Sake Splash: Kyoto Beer Series
Beer beginners, have no fear!
Welcome back to Sake Splash with Eda!
Let’s talk about the elephant in the room.
You might be asking yourself, “why are we talking about beer on Sake Splash?” Well, sake doesn’t just represent the sake we all know and love (brewed from rice). The sake we know in the western world goes by nihonshu or seishu in Japan. BUT, the word sake, in Japan, can be used to describe any kind of alcohol. Technically, shochu, wine, beer, whiskey, and much more can be called “sake”. Here at Sake School of America, we like to take sake in the broad sense. We can learn so much more about alcohol by keeping our minds and cups open. So, from time to time, you’ll see different types of drinks pop up as features on Sake Splash.
With that out of the way…
Nothing screams SUMMER more than ice-cold BEERS! I am so excited to feature our first series of ji-beer (地ビール) in my blogs! You’ve never heard of ji-beer before? Well, settle in and get ready to crack open some cold ones as we explore the fizzy, deliciousness of craft beer brewed in Japan. The “ji” (地) in ji-beer is the same as the “ji” in jizake (地酒), meaning local or regional. There is no better set of ji-beer to introduce than the Kyoto beer series. These beers incorporate uniquely Japanese ingredients and techniques into their products to create a beautiful blend of east meets west, new meets old. The familiar taste of beer collides with traditional Japanese flavors resulting in products like their noteworthy Matcha IPA.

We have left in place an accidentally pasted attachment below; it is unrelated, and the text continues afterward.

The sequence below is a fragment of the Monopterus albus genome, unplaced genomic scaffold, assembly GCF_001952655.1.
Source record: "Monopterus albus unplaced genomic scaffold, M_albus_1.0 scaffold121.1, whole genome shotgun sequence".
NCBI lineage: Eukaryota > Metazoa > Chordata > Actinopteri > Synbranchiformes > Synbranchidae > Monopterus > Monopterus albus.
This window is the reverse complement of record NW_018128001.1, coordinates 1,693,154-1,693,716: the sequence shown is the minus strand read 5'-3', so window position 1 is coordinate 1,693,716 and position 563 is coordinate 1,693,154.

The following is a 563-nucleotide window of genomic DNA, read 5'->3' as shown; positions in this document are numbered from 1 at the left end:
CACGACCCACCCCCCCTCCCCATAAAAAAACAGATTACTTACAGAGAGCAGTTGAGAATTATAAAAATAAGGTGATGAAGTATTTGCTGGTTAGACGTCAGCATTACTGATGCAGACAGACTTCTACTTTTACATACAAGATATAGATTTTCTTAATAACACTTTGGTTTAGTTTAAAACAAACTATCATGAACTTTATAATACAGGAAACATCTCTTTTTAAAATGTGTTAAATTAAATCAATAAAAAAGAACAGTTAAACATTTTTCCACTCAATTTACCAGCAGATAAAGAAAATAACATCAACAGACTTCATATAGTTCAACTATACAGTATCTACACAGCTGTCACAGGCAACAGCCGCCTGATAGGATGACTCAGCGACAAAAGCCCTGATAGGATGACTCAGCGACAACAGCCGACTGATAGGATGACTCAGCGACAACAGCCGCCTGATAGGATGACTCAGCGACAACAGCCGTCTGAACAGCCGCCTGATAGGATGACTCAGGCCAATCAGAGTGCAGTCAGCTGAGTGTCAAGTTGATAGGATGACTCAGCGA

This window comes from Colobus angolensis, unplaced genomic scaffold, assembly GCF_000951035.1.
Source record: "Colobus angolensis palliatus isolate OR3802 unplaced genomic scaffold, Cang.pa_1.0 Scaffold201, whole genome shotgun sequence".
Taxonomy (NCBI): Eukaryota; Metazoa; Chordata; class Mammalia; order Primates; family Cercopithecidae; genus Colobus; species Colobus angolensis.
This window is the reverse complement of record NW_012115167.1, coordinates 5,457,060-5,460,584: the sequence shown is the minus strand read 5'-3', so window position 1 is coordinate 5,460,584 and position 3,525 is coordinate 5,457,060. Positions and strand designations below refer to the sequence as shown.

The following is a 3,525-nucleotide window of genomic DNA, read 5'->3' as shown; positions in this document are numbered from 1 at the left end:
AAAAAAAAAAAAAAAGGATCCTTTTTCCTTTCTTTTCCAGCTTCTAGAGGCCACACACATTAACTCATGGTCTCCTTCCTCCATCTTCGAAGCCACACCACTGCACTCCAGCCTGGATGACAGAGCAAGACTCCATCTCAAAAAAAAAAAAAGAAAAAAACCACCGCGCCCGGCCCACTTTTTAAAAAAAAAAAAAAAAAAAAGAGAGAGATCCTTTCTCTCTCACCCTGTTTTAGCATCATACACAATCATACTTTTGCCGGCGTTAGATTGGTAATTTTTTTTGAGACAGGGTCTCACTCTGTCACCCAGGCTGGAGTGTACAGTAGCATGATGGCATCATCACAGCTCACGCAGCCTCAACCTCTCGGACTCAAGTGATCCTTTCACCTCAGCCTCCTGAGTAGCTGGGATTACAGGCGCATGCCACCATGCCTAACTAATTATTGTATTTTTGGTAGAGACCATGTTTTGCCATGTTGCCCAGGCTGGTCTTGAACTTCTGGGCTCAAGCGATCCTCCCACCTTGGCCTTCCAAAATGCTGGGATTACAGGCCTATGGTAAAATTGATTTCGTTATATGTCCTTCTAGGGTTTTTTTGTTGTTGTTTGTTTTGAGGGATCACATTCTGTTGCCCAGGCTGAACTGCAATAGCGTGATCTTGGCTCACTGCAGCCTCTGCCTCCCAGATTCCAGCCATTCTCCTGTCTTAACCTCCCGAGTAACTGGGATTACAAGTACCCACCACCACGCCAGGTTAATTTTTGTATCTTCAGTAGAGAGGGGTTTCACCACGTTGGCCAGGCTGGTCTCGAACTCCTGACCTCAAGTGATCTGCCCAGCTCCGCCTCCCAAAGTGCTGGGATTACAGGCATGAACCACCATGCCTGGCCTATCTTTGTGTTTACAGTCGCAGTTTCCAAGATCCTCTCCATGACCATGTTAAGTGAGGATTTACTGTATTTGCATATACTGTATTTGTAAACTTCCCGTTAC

A few things to keep in mind…
Before we hop into the main focus, let’s build our beer knowledge and foundations. I encourage you to do your own research but for the sake of the article, I will keep things short and simple.
_____• There are two main types of beer: ales and lagers. These two types of beer mainly differ in the yeasts used and the fermentation process. Ales tend to be full-bodied, fruity in aroma, and hoppy. Lagers, on the other hand, are light, crisp, and refreshing.
_____• Malt is cereal grains that have been germinated and dried. During the malting process, the starches are converted to sugars. Beers are usually made with malted barley, but they can be made with other grains as well.
_____• Adjuncts are commonly defined as “a non-malt source of fermentable sugars” that has been added to the beer-making process, such as oats, pumpkin, and honey. The term adjunct(s) has also been used in a broader sense to include spices and other non-starch-based ingredients.
edit (07/30/2020): The technical term for ingredients that add flavor but have little to no fermentable sugars are called additives. Think of spices, herbs, or some fruits. The term additives can be a little off-putting to the common consumer, so please choose your words wisely 😉